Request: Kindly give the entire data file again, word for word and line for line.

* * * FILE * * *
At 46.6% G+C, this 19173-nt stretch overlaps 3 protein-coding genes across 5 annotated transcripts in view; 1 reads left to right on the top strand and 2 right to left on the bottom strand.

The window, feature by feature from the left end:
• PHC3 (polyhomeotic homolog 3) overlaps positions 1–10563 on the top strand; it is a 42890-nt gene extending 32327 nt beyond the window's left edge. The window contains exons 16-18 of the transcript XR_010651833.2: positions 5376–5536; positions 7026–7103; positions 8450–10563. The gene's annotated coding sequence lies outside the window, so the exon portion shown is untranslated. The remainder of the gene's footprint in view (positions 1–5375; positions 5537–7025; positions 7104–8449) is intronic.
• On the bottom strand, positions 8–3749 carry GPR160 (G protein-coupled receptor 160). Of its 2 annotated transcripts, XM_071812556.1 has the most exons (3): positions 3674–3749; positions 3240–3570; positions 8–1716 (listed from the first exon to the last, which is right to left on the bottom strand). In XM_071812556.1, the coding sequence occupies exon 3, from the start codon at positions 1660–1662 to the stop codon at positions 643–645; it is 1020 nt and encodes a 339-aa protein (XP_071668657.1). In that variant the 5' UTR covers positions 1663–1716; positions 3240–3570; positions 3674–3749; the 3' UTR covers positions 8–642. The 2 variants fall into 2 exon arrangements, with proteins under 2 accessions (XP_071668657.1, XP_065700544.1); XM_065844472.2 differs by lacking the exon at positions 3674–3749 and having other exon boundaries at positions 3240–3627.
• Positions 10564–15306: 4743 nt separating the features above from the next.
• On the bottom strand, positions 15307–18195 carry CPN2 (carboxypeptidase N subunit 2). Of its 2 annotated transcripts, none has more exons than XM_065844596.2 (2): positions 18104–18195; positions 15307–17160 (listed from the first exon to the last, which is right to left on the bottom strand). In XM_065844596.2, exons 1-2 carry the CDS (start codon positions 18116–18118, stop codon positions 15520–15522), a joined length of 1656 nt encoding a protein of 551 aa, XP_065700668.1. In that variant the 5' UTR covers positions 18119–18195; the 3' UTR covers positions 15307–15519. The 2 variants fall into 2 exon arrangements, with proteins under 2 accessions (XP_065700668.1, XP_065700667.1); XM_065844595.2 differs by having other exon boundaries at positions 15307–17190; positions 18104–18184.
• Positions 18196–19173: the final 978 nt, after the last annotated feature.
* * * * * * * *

At 46.6% G+C, this 19173-nt stretch overlaps 3 protein-coding genes across 5 annotated transcripts in view; 1 reads left to right on the top strand and 2 right to left on the bottom strand.

The window, feature by feature from the left end:
• PHC3 (polyhomeotic homolog 3) overlaps positions 1–10563 on the top strand; it is a 42890-nt gene extending 32327 nt beyond the window's left edge. The window contains exons 16-18 of the transcript XR_010651833.2: positions 5376–5536; positions 7026–7103; positions 8450–10563. The gene's annotated coding sequence lies outside the window, so the exon portion shown is untranslated. The remainder of the gene's footprint in view (positions 1–5375; positions 5537–7025; positions 7104–8449) is intronic.
• On the bottom strand, positions 8–3749 carry GPR160 (G protein-coupled receptor 160). Of its 2 annotated transcripts, XM_071812556.1 has the most exons (3): positions 3674–3749; positions 3240–3570; positions 8–1716 (listed from the first exon to the last, which is right to left on the bottom strand). In XM_071812556.1, the coding sequence occupies exon 3, from the start codon at positions 1660–1662 to the stop codon at positions 643–645; it is 1020 nt and encodes a 339-aa protein (XP_071668657.1). In that variant the 5' UTR covers positions 1663–1716; positions 3240–3570; positions 3674–3749; the 3' UTR covers positions 8–642. The 2 variants fall into 2 exon arrangements, with proteins under 2 accessions (XP_071668657.1, XP_065700544.1); XM_065844472.2 differs by lacking the exon at positions 3674–3749 and having other exon boundaries at positions 3240–3627.
• Positions 10564–15306: 4743 nt separating the features above from the next.
• On the bottom strand, positions 15307–18195 carry CPN2 (carboxypeptidase N subunit 2). Of its 2 annotated transcripts, none has more exons than XM_065844596.2 (2): positions 18104–18195; positions 15307–17160 (listed from the first exon to the last, which is right to left on the bottom strand). In XM_065844596.2, exons 1-2 carry the CDS (start codon positions 18116–18118, stop codon positions 15520–15522), a joined length of 1656 nt encoding a protein of 551 aa, XP_065700668.1. In that variant the 5' UTR covers positions 18119–18195; the 3' UTR covers positions 15307–15519. The 2 variants fall into 2 exon arrangements, with proteins under 2 accessions (XP_065700668.1, XP_065700667.1); XM_065844595.2 differs by having other exon boundaries at positions 15307–17190; positions 18104–18184.
• Positions 18196–19173: the final 978 nt, after the last annotated feature.